Lastly, added to this change, the process of registration became totally digital, and there is no longer the need to present the physical process of the agreement or any other documents, unless expressly requested by the INPI in demand.

Although the INPI is currently more rigorous regarding the formal aspects of the agreements, the flexibility in the analysis of the agreements meant a substantial reduction in the time of the recordal / registration process, since most of the Certificates were issued between 2 and 3 months – half of the time it took a few years ago.

Other Intellectual Property-related contracts

In addition to technology supply agreements, contracts that have as a subject matter the licensing of intellectual property rights must be recorded (registered) with the INPI. The following types of contracts may be recorded/registered with the INPI:

Patent License Agreements;

Trademark License Agreements;

Supply of Technological Know-How Agreements;

Technical and Scientific Assistance Agreements; and

Franchise Agreements (Law 8.955/94).

Pursuant to the recording/registration of the relevant contract with the INPI, its registration with the Central Bank (BACEN) is required to enable the foreign remittance of royalties, and also for the purpose of the tax deduction of these payments.

The tax deduction limits are established in the Treasury Department Ordinance no. 436/58, and range from 1% to 5% depending on the product involved. In the case of contracts between controlling and controlled companies, these deductibility limits shall be the same for the remittance of royalties, according to the INPI’s interpretation of article 50 of Law 8.383/91.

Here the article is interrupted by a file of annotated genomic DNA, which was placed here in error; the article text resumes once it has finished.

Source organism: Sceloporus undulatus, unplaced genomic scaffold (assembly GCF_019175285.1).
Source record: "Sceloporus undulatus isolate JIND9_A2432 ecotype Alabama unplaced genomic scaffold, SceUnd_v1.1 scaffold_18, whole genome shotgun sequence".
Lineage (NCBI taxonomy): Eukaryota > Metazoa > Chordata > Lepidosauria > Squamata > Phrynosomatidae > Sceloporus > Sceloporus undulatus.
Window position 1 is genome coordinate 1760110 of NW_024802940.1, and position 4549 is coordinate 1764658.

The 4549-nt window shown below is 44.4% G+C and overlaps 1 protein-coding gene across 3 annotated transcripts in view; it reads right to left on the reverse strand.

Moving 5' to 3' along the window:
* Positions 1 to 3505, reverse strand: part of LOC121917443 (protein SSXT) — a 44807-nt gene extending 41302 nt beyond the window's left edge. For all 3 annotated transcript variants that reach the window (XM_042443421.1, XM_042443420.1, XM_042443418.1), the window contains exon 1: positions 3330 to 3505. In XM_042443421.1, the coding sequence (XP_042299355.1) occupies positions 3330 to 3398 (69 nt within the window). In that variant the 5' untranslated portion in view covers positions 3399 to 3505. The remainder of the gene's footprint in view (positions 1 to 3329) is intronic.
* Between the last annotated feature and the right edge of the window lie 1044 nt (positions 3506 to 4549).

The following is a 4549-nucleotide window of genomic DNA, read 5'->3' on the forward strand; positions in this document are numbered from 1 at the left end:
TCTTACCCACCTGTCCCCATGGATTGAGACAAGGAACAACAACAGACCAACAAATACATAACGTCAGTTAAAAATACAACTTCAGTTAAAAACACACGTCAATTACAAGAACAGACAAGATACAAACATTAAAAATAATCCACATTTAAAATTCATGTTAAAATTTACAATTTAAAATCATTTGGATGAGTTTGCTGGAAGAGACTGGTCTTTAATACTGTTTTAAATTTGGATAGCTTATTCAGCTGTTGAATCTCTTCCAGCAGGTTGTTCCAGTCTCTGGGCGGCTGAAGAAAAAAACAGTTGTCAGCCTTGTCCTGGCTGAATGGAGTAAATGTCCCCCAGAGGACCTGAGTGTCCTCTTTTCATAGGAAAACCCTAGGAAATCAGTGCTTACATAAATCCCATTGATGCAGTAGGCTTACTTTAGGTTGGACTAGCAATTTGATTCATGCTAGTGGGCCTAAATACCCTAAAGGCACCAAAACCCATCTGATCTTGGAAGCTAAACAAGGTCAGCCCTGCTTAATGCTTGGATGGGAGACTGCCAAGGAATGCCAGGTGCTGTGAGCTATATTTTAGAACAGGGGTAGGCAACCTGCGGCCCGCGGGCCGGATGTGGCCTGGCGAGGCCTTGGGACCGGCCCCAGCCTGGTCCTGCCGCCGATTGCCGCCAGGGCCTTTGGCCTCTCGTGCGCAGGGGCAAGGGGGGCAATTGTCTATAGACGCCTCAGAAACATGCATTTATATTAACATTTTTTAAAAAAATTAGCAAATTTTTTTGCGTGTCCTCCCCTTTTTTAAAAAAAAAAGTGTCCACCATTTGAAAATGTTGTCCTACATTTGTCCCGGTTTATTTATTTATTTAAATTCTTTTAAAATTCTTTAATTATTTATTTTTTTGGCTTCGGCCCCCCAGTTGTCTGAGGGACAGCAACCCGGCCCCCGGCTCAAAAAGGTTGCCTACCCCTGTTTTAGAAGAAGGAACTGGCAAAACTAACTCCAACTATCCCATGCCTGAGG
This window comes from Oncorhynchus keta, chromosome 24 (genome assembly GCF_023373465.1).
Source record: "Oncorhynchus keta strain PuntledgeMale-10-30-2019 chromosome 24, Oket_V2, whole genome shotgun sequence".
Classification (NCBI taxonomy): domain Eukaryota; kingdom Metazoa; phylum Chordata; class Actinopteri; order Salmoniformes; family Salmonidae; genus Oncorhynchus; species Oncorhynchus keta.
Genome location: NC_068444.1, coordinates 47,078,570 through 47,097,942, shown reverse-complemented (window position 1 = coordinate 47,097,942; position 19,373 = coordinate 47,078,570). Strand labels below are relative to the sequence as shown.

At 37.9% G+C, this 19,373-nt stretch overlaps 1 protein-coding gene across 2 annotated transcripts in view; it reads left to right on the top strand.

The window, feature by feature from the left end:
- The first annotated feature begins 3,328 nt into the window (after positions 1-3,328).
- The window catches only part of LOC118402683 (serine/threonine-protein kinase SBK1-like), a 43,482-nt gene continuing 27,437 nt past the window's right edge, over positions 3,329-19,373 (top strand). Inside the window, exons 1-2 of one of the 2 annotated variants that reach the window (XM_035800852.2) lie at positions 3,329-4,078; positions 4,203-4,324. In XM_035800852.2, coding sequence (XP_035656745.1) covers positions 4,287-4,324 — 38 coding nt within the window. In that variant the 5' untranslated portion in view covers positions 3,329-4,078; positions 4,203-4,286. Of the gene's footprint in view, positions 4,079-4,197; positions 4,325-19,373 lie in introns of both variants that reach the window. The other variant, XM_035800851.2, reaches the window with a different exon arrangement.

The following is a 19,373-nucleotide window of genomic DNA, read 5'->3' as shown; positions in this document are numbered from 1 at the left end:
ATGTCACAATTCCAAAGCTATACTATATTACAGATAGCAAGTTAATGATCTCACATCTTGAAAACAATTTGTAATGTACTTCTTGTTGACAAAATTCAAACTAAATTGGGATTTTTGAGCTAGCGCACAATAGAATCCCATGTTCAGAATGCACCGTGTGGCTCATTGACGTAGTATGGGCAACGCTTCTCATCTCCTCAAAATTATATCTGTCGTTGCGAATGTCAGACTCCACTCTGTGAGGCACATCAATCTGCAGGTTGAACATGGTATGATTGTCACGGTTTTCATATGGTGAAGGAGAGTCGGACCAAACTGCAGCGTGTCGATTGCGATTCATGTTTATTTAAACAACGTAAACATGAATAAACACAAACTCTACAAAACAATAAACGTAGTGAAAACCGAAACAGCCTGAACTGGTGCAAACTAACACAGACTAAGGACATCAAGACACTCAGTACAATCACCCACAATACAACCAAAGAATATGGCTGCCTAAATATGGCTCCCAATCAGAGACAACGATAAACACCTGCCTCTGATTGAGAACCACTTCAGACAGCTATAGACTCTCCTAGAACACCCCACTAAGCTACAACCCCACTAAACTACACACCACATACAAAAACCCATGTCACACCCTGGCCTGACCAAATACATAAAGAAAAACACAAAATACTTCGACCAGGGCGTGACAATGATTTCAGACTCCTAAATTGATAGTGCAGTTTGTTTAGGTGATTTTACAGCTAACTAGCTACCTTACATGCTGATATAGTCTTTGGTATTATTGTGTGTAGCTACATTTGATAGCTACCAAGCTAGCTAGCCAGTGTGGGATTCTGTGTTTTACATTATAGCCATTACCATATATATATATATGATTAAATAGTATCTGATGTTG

In the case of trademark licenses, the tax deductibility limit is 1% of the net sales revenues of the contractual products, provided that the use of the trademark does not pursue from the use of a patent, manufacturing process or formula (item II of Ordinance 436/58). Accordingly, the INPI does not allow the foreign remittance of royalties through a trademark license if there exists simultaneously a patent license and/or a technology supply agreement related to the same products.

The intellectual property rights-related agreements shall only be effective against third parties after they have been registered with the INPI. In addition to enabling the foreign remittance and tax deductibility of royalties, in the case of non-gratuitous contracts, the registration of these contracts generates the following effects:

a) Warranted exclusivity as to the right granted to the licensee, in the case of exclusive licenses; and

b) Legitimate the licensee to figure as a party in lawsuits related to trademarks and patents, severally or as a co-plaintiff or co-defendant along with the licensor, if the contract so allows.